Batley v. Batley , 239 Mo. App. 664 ( 1946 )


This case originated in probate court and involves construction of the will of Charles H. Batley, Sr., deceased.

The case was submitted on an agreed statement of facts. The will was executed in August, 1942, and the sole beneficiaries were "my only living children; Charles H. Batley, Jr., of Brookfield, Missouri, and Harry Batley, Los Angeles, California." After probate of the will Charles H. Batley, Jr., died. His legal representative and Harry Batley are the appellants here.

After the will was admitted to probate Harry Fallini and Eda Santarelli, the only children of Ellen Batley, deceased daughter of testator, filed claim seeking one-fourth of the estate on the grounds that deceased died intestate as to them. Thereafter, Kenneth Eugene Batley, Helen Louise Batley, and Donald R. Batley, minors, acting through their legal guardian, Bernice Batley, filed claim demanding an undivided one-fourth interest of the estate on the grounds that, as to them, testator died intestate. They are the sole surviving children of Kenneth Batley, deceased, who was an adopted son of testator. The two groups, grandchildren of testator, claim the shares of their respective parents, children of testator, by virtue of the provisions of Section 526, Revised Statutes Missouri 1939. They are respondents here.

The probate court found for respondents and, on appeal to the circuit court, judgment was for them. This appeal followed.

Trial was had in circuit court December 20th, and February 19th, following, the court found for respondents. On February 28th, appellants filed motion for new trial and, as grounds therefor, contended that the judgment is against the law and the evidence and for the wrong parties, and that they were in possession of newly discovered evidence, consisting of a letter written by testator to Harry Batley in 1935, wherein testator bitterly denounced Harry Fallini and Eda Santarelli, two of respondents, and expressed an intention to "cut" them "out of my estate."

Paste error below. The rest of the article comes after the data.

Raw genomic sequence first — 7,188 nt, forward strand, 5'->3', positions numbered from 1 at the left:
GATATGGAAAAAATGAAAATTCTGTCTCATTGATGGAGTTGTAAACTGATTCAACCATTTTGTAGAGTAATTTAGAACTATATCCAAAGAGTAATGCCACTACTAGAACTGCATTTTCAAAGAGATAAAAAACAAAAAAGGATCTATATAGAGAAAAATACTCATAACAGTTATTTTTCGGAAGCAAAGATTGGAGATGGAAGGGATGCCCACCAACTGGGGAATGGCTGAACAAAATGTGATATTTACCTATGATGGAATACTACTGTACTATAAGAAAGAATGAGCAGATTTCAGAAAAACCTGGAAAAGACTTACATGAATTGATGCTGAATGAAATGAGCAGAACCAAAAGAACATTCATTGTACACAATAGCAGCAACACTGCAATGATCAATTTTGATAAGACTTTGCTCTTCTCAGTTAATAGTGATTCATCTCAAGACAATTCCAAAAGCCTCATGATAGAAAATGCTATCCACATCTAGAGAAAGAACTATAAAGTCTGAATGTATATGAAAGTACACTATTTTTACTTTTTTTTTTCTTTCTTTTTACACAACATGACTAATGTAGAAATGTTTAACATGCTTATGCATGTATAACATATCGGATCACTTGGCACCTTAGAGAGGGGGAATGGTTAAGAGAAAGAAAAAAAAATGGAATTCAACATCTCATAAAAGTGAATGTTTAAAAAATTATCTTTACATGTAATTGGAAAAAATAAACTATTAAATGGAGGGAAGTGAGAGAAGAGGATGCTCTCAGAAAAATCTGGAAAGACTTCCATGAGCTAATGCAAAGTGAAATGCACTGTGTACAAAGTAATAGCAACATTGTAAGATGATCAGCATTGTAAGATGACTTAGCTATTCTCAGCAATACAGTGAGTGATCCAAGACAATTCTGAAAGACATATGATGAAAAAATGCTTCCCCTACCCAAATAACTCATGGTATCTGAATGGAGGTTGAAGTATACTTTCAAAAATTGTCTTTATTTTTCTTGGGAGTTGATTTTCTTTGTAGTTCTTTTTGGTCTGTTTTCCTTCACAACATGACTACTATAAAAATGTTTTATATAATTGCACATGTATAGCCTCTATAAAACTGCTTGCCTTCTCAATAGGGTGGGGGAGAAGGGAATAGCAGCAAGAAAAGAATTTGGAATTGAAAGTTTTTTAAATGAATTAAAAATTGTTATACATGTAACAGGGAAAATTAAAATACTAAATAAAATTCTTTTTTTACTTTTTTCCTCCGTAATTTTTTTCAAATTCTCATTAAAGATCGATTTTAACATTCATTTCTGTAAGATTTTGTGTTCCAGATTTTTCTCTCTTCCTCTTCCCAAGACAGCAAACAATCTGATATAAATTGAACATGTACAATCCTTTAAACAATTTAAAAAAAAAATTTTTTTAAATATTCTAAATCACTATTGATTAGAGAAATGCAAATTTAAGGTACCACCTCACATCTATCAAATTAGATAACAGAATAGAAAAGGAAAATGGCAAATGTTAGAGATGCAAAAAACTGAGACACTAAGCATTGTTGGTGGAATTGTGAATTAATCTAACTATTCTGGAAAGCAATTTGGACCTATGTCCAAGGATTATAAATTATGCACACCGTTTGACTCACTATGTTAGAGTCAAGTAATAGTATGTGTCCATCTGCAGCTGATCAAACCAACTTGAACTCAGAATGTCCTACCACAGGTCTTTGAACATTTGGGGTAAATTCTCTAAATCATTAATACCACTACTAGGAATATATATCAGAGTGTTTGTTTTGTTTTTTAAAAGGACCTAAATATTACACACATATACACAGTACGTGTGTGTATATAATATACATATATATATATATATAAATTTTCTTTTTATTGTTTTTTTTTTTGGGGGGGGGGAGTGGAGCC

The two alleged errors are separately assigned here; but the second assignment, regarding the letter above mentioned, is not briefed either under "Points and Authorities" or "Argument." Although allusion is made thereto in the printed argument, it is not contended that error was committed for failure to sustain the motion for new trial because of the newly discovered evidence; nor does there appear, anywhere in the brief, such contention, except under "Assignment of Errors." and no authority is there cited, or reason stated in support of the assignment. We will consider that assignment as abandoned.

Section 526, supra, is couched in simple and plain language. The pertinent portion thereof provides: